Whats good for the Jews Check out funny Web sites

In the middle is a big, vivid graphic of a plate with a container of cream cheese surrounded by different kinds of bagels.


Click on that image, and you get to the real heart of the site, where the authors attempt to answer: Is it good for the Jews?

Since humor, not enlightenment is the goal here, your choices are limited.

Click on "politics" to find out who among the current crop of presidential contenders (well, not exactly current; recently, the list still included Bill Bradley, John McCain and Rudy Giuliani) is good for the Jews.

Texas Gov. George W. Bush doesn't fare too badly. According to the site, "he comes from a good family, and his mother looks like she could be your Bubby Helen from New York."

But the site hedges: "W" isn't exactly a rocket scientist, it informs us, so they'll defer judgment until later in the campaign.

Vice President Al Gore is "boring, but a mentsch." No equivocation here; he's good for the Jews.

Pat Buchanan? "You're kidding about this one, right?" the site's author asks. But the Reform Party contender could be good for Israel because his election might spur a great new wave of aliyah.

Monica Lewinsky is — well, you can guess. Not great for the Jews. The Dodgers–the site author apparently still thinks longingly of their Brooklyn origins–are good for the Jews. Remember Sandy Koufax?

You get the picture. This isn't exactly cutting-edge satire, but it's good for a chuckle, and the idea is cute. Less cute: a "miscellaneous" section that seems to be nothing more than a collection of the kinds of trite sayings you can find in any strip-mall greeting card shop.

"Your true friends love you anyway." Gag.

Still, it's a fun little site. Check it out.

On a more serious note, life is getting easier for kosher consumers, thanks to a wealth of informative, useful sites on the World Wide Web.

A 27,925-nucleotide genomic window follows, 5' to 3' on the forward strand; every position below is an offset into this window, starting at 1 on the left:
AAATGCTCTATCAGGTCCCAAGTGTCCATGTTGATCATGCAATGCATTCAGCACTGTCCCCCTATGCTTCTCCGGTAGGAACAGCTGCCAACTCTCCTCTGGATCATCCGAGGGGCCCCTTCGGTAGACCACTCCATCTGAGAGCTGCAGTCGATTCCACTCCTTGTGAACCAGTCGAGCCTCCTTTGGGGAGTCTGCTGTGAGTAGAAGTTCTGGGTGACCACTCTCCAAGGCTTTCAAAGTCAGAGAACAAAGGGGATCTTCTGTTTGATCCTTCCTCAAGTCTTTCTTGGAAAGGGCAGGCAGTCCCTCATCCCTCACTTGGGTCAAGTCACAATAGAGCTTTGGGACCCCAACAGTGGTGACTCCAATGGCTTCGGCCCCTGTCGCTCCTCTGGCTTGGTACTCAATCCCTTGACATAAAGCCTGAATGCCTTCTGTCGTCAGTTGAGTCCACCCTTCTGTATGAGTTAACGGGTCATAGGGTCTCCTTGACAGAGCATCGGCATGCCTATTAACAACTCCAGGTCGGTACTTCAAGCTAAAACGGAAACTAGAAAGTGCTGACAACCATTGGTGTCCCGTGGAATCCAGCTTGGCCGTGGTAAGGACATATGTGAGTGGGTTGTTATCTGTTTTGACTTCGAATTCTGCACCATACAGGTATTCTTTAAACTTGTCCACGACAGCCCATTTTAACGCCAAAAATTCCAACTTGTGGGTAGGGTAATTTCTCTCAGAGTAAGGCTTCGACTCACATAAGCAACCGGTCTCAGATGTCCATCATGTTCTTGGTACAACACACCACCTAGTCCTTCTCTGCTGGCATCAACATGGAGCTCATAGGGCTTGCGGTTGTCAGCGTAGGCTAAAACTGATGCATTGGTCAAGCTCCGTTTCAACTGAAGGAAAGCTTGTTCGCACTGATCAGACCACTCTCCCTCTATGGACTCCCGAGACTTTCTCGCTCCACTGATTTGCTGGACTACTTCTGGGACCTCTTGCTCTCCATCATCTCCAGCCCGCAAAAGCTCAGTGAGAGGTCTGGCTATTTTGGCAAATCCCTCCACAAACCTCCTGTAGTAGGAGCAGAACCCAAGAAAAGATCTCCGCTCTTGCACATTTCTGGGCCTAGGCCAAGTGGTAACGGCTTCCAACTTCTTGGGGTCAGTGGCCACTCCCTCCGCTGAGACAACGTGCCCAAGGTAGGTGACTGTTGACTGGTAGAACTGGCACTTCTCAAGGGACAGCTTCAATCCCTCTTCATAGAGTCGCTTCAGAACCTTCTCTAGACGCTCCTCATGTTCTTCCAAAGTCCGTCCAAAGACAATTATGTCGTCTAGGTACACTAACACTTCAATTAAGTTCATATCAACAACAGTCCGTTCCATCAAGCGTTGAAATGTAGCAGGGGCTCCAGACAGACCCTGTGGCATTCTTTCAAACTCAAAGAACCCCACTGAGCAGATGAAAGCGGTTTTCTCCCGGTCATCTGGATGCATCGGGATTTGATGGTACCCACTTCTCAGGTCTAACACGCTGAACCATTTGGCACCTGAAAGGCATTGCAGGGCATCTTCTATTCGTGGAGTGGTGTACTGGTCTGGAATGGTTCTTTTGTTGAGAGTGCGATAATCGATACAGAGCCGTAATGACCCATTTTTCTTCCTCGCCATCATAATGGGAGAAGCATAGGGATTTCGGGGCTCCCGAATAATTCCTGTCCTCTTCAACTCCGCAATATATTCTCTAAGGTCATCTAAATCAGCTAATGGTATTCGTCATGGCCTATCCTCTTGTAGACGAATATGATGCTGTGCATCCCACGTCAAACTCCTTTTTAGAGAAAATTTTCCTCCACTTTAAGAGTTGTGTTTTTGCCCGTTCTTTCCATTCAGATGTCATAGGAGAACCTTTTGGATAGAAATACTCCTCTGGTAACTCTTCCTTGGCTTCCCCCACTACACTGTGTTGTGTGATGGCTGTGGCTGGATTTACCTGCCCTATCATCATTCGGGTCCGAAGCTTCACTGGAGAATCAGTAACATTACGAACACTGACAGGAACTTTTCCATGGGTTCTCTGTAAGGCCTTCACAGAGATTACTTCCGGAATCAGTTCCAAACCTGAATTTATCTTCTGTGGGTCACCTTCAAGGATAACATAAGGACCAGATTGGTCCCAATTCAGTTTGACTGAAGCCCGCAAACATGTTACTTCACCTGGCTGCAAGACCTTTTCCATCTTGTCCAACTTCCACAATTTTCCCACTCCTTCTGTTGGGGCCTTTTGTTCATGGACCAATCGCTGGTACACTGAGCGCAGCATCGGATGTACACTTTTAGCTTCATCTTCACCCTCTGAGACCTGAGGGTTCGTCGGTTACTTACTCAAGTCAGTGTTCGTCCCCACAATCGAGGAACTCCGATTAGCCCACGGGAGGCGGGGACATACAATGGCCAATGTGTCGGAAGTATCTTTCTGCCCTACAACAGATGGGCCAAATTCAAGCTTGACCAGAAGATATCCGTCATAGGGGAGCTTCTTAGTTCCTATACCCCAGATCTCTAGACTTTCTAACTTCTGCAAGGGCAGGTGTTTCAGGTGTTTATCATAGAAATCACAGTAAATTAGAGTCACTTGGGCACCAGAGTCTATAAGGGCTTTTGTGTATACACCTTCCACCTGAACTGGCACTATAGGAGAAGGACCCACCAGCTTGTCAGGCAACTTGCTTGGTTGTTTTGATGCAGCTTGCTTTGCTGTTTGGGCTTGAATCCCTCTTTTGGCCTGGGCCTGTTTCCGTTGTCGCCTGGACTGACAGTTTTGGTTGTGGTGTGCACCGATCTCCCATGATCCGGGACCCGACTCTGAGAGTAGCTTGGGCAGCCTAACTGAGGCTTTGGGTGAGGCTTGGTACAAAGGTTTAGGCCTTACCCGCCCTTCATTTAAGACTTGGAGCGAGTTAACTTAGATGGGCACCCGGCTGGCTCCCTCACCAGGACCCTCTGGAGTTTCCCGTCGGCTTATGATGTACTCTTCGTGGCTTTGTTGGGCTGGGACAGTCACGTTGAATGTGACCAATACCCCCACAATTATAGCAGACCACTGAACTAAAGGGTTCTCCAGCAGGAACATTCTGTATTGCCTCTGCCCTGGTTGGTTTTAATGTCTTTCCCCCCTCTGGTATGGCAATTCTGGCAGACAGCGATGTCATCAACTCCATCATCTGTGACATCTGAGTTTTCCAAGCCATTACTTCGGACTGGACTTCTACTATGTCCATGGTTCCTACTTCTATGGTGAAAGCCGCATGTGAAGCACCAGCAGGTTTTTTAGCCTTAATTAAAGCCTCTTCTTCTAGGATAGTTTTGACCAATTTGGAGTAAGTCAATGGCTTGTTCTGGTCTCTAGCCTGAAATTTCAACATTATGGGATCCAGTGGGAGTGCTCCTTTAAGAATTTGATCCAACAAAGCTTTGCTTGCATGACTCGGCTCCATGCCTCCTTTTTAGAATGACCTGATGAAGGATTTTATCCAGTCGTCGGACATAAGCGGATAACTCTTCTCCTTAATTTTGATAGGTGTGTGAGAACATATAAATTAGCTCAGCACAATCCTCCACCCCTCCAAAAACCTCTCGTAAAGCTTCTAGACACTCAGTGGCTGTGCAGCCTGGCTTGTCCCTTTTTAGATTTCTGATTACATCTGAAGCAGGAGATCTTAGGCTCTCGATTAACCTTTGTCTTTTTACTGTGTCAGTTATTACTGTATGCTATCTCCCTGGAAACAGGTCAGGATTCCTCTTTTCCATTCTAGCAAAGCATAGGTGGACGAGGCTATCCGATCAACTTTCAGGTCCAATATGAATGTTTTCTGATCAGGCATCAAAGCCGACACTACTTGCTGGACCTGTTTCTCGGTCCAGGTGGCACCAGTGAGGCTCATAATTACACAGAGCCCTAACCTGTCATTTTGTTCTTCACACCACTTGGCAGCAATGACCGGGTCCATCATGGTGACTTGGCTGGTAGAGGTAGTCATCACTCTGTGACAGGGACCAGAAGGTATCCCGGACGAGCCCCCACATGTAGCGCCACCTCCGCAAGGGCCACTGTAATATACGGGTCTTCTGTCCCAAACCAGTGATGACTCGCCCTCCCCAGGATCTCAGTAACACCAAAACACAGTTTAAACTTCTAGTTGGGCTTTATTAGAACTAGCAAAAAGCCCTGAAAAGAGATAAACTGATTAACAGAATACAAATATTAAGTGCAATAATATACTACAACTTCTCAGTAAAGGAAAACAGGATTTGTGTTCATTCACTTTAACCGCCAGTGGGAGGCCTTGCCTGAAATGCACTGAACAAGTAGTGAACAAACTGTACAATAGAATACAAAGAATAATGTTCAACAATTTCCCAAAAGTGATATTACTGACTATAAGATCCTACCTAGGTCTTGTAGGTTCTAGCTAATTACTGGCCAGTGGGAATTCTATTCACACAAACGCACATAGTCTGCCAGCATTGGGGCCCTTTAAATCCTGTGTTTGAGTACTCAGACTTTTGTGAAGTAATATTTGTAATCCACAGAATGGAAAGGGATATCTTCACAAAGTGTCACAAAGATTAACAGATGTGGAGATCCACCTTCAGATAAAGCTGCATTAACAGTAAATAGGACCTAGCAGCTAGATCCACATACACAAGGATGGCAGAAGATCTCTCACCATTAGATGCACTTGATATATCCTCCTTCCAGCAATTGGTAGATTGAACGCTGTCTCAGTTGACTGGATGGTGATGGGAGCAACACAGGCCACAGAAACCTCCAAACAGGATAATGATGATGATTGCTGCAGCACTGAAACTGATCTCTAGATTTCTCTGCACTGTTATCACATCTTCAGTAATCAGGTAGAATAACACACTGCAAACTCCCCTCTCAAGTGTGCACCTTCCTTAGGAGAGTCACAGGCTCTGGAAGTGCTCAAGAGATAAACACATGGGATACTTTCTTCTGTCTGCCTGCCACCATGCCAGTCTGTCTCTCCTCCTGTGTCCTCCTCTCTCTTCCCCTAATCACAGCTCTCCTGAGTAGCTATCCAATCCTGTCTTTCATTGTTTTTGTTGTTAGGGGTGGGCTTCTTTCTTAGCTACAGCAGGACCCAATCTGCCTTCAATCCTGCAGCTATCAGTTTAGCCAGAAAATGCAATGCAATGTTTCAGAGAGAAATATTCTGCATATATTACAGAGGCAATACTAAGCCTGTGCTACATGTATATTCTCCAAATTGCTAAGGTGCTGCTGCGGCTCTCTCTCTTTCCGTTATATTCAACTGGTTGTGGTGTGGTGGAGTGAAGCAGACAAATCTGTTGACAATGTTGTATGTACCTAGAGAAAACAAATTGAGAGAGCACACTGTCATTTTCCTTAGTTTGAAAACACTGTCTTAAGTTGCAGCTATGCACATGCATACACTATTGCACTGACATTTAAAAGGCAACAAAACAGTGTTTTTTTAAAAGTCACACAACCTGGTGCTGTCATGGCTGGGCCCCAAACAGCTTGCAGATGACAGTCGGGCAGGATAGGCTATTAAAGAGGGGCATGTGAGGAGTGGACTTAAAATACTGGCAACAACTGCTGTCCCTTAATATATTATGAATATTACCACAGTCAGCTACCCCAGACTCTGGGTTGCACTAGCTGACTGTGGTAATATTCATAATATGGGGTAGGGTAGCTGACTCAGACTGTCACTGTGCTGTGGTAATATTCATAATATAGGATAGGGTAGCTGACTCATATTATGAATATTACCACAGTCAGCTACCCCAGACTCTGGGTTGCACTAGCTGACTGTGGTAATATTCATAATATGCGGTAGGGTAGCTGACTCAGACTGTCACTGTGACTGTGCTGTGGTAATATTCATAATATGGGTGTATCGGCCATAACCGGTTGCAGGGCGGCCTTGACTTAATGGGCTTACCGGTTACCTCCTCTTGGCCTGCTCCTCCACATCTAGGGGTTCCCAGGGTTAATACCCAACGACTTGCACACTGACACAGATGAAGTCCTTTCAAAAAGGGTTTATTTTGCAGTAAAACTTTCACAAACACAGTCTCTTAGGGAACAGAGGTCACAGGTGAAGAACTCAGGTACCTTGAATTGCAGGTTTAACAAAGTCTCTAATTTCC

One of the newest and best: http://kosherfinder.com, a site that provides convenient access to a storehouse of information on kosher living.

The home page offers a number of interesting, potentially useful feature stories. A recent example: an article on genetically engineered foods.

A regular feature on kosher campus living recently featured a story about the conflict between Jewish holidays and exam schedules; the travel section includes stuff on interesting places and interesting issues for wandering Jews.

The centerpiece: the "find anything kosher" search engine, which offers almost instant access to an array of information of interest to kosher consumers — where to find kosher butchers, kosher-certified cleaning products, kosher-friendly hotels.

You can do nationwide or worldwide searches, or localize your investigations using easily navigated fill-in-the-blanks boxes.

There's a separate search function for kosher restaurants, with listings as far away as Hong Kong — and as close as San Francisco.

There are also interesting "ask the expert" discussion forums on issues such as health, kashrut, wine, travel and Jewish holidays.

A "reference" section provides basic information about kashrut, and there are links to other useful services. If you're really a digital kind of person, try the downloadable restaurant listings for Palm electronic organizers.

The site is nicely organized and reasonably attractive, although somewhat overloaded with advertising.

James D. Besser is a Washington-based correspondent who has been writing about Jewish Web sites since the early 1990s. His columns alternate with those of Mark Mietkiewicz. Besser can be reached at [email protected]